This bulletin board was designed to accompany the national community leaders videoconference that took place on February 26, 1998. The national call-in show was designed as a town meeting, with a panel of experts exploring the issue of addiction and presenting effective models for addressing it. Viewers were encouraged to call in or post messages to this bulletin board, which focuses on community involvement in solving the problem of addiction to alcohol, tobacco, and illegal drugs.
This bulletin board is still open for comments (see instructions, below). In addition, a new discussion forum is now in place for viewers of the CLOSE TO HOME series and visitors to CLOSE TO HOME ONLINE.
To join this online discussion, simply click on one of the discussions below, and submit a message to the topic of your choice. (Each of the five discussion areas has its own list of topics.) Please note that this is a public forum, and libelous and/or obscene postings are not allowed. Postings for products and services for sale are also not allowed.
The theme of our conversation today is "community" -- a word that can be defined as "a group of people having common interests." Alleviating the problem of addiction concerns all the communities in America.
In our first panel, "Building Active Communities," we ask, how can citizens gather locally to make meaningful progress in fighting addiction?
Communities come in all sizes. The most intimate community is, of course, the family. Within the family, healthy attitudes toward alcohol, tobacco, and other drugs can be reinforced -- as can cycles of addiction.
Family strengthening programs help parents, including addicted parents, improve their family skills, and reduce the risk factors of addiction for their children.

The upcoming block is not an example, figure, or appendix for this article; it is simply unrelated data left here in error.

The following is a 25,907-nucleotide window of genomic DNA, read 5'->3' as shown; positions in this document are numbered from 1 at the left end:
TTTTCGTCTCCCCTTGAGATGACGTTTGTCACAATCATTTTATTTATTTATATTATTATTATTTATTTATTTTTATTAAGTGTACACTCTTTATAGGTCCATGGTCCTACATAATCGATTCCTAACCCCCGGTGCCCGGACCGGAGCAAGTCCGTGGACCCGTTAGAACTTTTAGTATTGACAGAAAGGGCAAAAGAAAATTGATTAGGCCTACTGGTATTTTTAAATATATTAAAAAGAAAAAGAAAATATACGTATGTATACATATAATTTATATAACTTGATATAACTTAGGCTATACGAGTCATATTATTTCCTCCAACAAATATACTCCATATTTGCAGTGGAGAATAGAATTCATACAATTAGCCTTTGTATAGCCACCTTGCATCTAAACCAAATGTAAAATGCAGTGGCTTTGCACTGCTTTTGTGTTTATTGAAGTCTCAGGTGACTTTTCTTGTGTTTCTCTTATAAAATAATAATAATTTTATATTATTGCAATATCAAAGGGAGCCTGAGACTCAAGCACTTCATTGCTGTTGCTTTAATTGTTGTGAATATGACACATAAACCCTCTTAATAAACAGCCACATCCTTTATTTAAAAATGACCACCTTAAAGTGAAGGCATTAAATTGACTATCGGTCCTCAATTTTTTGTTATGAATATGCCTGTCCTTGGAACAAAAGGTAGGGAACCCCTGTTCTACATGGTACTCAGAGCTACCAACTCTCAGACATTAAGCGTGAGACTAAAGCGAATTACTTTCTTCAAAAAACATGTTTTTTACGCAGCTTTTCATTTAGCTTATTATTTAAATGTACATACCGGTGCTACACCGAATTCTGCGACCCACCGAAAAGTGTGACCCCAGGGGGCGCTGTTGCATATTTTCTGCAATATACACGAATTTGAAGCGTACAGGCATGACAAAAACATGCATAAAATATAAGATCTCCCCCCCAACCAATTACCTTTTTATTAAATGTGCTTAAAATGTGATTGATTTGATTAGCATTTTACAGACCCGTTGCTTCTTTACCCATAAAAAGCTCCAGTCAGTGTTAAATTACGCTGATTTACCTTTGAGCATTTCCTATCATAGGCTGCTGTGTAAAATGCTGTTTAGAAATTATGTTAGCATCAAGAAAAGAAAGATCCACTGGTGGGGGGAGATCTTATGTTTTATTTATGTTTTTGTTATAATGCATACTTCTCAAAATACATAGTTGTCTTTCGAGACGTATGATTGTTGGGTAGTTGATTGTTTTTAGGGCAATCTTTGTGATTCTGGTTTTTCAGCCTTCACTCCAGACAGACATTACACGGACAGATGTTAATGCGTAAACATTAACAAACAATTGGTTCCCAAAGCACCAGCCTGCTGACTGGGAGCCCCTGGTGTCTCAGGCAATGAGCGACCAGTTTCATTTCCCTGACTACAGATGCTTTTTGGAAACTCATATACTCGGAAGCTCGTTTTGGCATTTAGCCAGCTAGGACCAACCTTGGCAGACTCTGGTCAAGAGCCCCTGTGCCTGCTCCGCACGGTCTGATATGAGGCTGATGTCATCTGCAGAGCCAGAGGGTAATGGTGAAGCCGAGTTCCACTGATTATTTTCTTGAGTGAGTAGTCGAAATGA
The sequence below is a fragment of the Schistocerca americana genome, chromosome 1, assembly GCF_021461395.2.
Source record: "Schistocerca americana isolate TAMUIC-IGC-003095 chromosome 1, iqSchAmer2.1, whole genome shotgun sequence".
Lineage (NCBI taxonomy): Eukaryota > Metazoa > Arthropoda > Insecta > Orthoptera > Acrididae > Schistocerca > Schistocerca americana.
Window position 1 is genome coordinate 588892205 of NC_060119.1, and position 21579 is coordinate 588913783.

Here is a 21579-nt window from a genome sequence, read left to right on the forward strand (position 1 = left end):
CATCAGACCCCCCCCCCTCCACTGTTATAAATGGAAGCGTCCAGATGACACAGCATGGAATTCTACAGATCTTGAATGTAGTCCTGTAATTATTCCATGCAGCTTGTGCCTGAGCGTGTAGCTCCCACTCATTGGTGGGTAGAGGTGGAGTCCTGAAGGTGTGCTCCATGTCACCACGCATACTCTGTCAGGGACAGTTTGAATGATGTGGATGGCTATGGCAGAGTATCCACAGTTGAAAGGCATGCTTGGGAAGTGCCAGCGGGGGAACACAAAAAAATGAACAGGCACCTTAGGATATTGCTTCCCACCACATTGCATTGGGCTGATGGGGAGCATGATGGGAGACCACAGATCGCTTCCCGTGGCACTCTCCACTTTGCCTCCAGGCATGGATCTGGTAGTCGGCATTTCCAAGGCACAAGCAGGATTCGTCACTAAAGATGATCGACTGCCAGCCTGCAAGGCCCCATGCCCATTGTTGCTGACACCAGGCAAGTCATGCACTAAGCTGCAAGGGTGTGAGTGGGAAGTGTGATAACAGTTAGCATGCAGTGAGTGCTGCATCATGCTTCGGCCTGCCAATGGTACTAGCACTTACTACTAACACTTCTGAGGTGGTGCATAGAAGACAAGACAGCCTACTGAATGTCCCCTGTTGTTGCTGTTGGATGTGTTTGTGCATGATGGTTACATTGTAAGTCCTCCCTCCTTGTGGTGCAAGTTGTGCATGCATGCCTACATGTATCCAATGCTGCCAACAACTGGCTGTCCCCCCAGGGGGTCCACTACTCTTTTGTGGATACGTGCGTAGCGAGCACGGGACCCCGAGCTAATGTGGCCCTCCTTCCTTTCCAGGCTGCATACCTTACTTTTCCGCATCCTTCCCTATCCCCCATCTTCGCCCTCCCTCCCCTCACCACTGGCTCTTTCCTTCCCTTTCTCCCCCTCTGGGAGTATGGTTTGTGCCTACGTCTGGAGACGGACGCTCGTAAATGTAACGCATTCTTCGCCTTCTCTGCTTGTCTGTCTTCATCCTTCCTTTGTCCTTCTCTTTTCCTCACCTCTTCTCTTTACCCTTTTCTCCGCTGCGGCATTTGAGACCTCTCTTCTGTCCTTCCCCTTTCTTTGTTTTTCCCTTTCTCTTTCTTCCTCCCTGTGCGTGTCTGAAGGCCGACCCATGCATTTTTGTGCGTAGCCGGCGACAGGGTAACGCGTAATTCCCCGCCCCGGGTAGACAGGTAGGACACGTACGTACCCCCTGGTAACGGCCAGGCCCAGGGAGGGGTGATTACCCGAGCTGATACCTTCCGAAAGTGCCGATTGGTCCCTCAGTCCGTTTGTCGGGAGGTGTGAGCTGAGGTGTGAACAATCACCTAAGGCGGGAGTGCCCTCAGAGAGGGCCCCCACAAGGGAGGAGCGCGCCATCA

Your workplace is a community also -- a community that has always had addiction in its ranks. Up to half of all workers' comp claims are related to substance abuse. The cost of alcohol and drug abuse in the workplace amounts to an estimated $140 billion a year. The latest report from the federal Substance Abuse and Mental Health Services Administration finds that substance use decreases when employees have access to an Employee Assistance Program (EAP).
The last community we focus on is the healthcare community, which is enormously important to all of us. We expect doctors and nurses to be informed about all the things that matter to our health. But when it comes to substance abuse, healthcare professionals can miss the signs of addiction. Additional training is helpful, as is full disclosure by the patient.
Take a Step Day is April 1st, 1998, the beginning of Alcohol Awareness Month. We'd love to hear what activities your station or organization is planning. If you have some to share, please post them here. Then watch this space for others' ideas in the coming months. If you have questions about Take a Step Day, please e-mail Annalisa Hill at firstname.lastname@example.org.